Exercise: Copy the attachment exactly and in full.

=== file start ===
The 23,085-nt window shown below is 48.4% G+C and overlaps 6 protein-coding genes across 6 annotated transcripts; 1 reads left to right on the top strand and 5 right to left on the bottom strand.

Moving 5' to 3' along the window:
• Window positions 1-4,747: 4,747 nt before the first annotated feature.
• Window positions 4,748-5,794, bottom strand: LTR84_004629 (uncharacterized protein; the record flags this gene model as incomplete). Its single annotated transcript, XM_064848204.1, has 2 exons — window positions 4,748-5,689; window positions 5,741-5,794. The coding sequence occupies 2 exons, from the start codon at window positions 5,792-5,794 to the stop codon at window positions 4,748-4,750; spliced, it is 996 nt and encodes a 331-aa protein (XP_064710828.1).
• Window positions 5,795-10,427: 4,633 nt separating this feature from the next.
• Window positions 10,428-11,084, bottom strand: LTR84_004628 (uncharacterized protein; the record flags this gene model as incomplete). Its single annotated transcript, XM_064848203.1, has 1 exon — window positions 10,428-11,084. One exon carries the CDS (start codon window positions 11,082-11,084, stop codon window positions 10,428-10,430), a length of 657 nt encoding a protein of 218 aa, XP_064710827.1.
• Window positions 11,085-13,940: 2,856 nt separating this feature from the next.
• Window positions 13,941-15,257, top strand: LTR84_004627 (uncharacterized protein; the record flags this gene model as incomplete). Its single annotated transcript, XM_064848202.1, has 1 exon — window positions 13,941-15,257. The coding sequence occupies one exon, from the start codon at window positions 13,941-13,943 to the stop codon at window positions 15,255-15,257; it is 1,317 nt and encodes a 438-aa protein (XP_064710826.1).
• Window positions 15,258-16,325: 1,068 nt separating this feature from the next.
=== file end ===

The 23,085-nt window shown below is 48.4% G+C and overlaps 6 protein-coding genes across 6 annotated transcripts; 1 reads left to right on the top strand and 5 right to left on the bottom strand.

Moving 5' to 3' along the window:
• Window positions 1-4,747: 4,747 nt before the first annotated feature.
• Window positions 4,748-5,794, bottom strand: LTR84_004629 (uncharacterized protein; the record flags this gene model as incomplete). Its single annotated transcript, XM_064848204.1, has 2 exons — window positions 4,748-5,689; window positions 5,741-5,794. The coding sequence occupies 2 exons, from the start codon at window positions 5,792-5,794 to the stop codon at window positions 4,748-4,750; spliced, it is 996 nt and encodes a 331-aa protein (XP_064710828.1).
• Window positions 5,795-10,427: 4,633 nt separating this feature from the next.
• Window positions 10,428-11,084, bottom strand: LTR84_004628 (uncharacterized protein; the record flags this gene model as incomplete). Its single annotated transcript, XM_064848203.1, has 1 exon — window positions 10,428-11,084. One exon carries the CDS (start codon window positions 11,082-11,084, stop codon window positions 10,428-10,430), a length of 657 nt encoding a protein of 218 aa, XP_064710827.1.
• Window positions 11,085-13,940: 2,856 nt separating this feature from the next.
• Window positions 13,941-15,257, top strand: LTR84_004627 (uncharacterized protein; the record flags this gene model as incomplete). Its single annotated transcript, XM_064848202.1, has 1 exon — window positions 13,941-15,257. The coding sequence occupies one exon, from the start codon at window positions 13,941-13,943 to the stop codon at window positions 15,255-15,257; it is 1,317 nt and encodes a 438-aa protein (XP_064710826.1).
• Window positions 15,258-16,325: 1,068 nt separating this feature from the next.